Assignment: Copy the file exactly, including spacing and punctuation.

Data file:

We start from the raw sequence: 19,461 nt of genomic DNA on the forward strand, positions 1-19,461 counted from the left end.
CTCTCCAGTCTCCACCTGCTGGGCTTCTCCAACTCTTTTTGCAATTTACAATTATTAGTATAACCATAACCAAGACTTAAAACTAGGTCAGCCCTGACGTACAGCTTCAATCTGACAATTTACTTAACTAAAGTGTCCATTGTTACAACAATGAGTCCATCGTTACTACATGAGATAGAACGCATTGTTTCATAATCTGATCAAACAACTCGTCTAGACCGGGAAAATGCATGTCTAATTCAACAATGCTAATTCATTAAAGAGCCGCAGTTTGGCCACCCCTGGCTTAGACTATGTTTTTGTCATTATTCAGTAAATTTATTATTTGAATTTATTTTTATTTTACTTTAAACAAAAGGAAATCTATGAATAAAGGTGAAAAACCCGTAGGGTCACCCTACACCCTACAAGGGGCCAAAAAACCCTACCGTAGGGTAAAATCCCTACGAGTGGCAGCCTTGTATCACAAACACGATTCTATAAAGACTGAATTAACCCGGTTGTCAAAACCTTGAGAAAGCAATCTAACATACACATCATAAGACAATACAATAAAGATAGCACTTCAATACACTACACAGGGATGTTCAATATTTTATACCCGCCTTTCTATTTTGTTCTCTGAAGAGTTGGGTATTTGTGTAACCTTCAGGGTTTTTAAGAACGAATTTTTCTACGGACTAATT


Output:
We start from the raw sequence: 19,461 nt of genomic DNA on the forward strand, positions 1-19,461 counted from the left end.
CTCTCCAGTCTCCACCTGCTGGGCTTCTCCAACTCTTTTTGCAATTTACAATTATTAGTATAACCATAACCAAGACTTAAAACTAGGTCAGCCCTGACGTACAGCTTCAATCTGACAATTTACTTAACTAAAGTGTCCATTGTTACAACAATGAGTCCATCGTTACTACATGAGATAGAACGCATTGTTTCATAATCTGATCAAACAACTCGTCTAGACCGGGAAAATGCATGTCTAATTCAACAATGCTAATTCATTAAAGAGCCGCAGTTTGGCCACCCCTGGCTTAGACTATGTTTTTGTCATTATTCAGTAAATTTATTATTTGAATTTATTTTTATTTTACTTTAAACAAAAGGAAATCTATGAATAAAGGTGAAAAACCCGTAGGGTCACCCTACACCCTACAAGGGGCCAAAAAACCCTACCGTAGGGTAAAATCCCTACGAGTGGCAGCCTTGTATCACAAACACGATTCTATAAAGACTGAATTAACCCGGTTGTCAAAACCTTGAGAAAGCAATCTAACATACACATCATAAGACAATACAATAAAGATAGCACTTCAATACACTACACAGGGATGTTCAATATTTTATACCCGCCTTTCTATTTTGTTCTCTGAAGAGTTGGGTATTTGTGTAACCTTCAGGGTTTTTAAGAACGAATTTTTCTACGGACTAATT